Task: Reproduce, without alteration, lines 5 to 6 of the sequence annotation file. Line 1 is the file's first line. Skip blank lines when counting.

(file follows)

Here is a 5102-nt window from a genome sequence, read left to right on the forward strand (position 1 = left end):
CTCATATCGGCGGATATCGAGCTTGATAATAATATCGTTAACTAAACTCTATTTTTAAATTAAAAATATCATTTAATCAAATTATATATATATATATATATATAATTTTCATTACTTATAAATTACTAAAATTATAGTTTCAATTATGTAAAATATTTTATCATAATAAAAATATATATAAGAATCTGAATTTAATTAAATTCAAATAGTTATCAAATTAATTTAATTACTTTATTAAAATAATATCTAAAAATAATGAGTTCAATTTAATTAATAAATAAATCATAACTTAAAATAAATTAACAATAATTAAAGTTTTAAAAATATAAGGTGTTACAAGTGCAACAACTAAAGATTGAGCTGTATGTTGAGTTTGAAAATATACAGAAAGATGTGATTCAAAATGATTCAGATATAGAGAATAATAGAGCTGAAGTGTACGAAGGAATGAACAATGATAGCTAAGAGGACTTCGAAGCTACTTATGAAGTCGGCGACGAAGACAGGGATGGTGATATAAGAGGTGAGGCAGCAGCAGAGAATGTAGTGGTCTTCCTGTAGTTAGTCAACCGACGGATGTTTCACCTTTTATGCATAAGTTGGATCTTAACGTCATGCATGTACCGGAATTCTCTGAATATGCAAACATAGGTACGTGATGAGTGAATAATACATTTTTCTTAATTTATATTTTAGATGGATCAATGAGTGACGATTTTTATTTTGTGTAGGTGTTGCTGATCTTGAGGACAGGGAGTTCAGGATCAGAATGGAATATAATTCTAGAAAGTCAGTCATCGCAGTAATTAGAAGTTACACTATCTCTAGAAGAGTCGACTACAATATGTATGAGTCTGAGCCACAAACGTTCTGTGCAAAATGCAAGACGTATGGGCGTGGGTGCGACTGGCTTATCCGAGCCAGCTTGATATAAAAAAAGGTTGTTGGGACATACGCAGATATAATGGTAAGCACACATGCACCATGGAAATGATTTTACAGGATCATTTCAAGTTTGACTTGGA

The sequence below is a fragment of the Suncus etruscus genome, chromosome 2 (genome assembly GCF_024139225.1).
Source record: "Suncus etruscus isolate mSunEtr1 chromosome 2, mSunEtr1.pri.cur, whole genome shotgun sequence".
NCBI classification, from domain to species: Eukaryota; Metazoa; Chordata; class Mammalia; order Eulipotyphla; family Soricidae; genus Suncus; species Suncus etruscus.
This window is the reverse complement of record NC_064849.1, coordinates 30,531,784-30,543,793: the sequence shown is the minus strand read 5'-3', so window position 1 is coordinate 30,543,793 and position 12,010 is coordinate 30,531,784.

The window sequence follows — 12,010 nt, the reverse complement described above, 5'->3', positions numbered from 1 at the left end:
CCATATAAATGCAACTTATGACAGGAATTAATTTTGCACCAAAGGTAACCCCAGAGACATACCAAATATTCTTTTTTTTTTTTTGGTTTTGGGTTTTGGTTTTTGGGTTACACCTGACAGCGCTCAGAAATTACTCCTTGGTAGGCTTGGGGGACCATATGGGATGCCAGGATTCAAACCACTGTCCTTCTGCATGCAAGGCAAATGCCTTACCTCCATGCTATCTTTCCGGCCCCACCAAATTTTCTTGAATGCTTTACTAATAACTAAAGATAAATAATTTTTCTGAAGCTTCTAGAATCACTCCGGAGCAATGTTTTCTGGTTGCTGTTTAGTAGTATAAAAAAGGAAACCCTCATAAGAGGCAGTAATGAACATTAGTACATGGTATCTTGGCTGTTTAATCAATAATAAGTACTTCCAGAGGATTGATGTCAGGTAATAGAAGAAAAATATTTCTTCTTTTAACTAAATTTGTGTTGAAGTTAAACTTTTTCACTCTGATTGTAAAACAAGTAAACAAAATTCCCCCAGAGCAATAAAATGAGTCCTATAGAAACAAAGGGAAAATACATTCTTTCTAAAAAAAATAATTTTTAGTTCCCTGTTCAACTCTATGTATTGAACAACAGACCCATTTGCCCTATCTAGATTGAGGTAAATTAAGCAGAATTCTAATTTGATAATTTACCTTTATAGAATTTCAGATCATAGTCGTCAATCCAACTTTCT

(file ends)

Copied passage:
NCBI classification, from domain to species: Eukaryota; Metazoa; Chordata; class Mammalia; order Eulipotyphla; family Soricidae; genus Suncus; species Suncus etruscus.
This window is the reverse complement of record NC_064849.1, coordinates 30,531,784-30,543,793: the sequence shown is the minus strand read 5'-3', so window position 1 is coordinate 30,543,793 and position 12,010 is coordinate 30,531,784.